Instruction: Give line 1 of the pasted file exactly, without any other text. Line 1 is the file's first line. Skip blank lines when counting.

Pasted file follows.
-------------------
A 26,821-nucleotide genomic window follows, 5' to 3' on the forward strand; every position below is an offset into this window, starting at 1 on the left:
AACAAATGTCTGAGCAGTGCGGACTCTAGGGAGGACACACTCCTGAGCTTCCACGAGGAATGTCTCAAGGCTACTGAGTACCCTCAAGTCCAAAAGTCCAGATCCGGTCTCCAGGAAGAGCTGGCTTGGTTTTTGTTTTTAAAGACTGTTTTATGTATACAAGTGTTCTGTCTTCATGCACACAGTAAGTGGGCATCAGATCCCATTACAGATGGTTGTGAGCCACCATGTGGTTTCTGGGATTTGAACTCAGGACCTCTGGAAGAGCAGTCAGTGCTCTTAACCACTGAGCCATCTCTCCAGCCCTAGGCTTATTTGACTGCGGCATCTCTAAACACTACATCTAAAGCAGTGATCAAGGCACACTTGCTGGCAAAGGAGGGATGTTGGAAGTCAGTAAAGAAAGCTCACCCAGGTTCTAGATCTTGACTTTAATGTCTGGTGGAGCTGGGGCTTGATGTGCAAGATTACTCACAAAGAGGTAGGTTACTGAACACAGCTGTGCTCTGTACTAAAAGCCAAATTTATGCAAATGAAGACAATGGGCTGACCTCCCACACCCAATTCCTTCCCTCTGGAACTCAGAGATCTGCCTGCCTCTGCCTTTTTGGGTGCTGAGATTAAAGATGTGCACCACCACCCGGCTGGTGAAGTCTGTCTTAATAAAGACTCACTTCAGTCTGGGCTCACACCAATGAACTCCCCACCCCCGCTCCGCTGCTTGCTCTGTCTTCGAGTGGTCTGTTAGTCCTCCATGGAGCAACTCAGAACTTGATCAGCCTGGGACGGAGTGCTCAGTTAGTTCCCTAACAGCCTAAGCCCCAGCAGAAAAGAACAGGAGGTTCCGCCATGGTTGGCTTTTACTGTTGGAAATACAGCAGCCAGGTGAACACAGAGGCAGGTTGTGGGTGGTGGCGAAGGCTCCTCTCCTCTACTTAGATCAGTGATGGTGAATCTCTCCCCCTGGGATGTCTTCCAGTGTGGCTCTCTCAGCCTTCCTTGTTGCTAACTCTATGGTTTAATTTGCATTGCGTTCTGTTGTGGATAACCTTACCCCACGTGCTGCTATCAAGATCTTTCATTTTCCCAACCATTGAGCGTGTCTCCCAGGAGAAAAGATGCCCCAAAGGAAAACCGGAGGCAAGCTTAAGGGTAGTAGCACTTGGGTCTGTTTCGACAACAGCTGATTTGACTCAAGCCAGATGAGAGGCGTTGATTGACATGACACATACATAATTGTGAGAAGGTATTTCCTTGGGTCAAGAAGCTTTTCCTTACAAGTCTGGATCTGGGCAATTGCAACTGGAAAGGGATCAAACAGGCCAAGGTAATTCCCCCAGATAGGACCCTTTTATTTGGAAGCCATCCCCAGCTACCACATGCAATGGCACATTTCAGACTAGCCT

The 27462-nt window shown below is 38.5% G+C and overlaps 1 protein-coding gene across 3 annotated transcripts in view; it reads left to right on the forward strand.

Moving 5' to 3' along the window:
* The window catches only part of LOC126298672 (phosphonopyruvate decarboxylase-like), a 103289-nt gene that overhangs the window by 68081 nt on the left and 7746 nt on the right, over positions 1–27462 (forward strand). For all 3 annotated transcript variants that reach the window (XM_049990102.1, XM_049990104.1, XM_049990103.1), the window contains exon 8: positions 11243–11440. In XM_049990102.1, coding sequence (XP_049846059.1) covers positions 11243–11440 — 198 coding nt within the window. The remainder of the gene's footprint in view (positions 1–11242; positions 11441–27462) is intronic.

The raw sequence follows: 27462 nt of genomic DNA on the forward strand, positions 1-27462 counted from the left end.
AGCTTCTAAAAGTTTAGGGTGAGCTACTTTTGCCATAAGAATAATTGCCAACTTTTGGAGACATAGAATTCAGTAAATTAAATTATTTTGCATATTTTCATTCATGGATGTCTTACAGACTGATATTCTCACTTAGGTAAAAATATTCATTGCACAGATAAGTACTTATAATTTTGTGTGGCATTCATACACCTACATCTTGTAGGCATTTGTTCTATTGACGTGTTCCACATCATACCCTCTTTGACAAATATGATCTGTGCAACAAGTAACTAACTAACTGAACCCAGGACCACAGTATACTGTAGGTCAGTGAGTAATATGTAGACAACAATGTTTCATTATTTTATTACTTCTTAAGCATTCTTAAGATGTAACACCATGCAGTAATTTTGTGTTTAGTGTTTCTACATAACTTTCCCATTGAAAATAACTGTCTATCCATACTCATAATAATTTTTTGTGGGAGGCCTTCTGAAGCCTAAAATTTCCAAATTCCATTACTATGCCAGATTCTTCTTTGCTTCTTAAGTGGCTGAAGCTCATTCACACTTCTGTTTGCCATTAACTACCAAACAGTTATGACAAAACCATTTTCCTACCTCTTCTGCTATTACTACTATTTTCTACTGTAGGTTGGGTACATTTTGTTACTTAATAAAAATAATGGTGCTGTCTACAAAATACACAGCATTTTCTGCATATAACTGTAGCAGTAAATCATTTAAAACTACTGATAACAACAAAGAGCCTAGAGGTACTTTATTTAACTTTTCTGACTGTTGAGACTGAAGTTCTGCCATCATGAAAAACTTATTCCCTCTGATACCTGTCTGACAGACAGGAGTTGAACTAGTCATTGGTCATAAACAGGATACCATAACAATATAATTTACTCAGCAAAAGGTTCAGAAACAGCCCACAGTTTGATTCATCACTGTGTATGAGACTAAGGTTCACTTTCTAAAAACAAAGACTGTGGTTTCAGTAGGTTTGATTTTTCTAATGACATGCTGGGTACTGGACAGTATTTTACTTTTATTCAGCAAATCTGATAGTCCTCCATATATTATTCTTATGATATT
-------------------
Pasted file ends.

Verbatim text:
A 26,821-nucleotide genomic window follows, 5' to 3' on the forward strand; every position below is an offset into this window, starting at 1 on the left: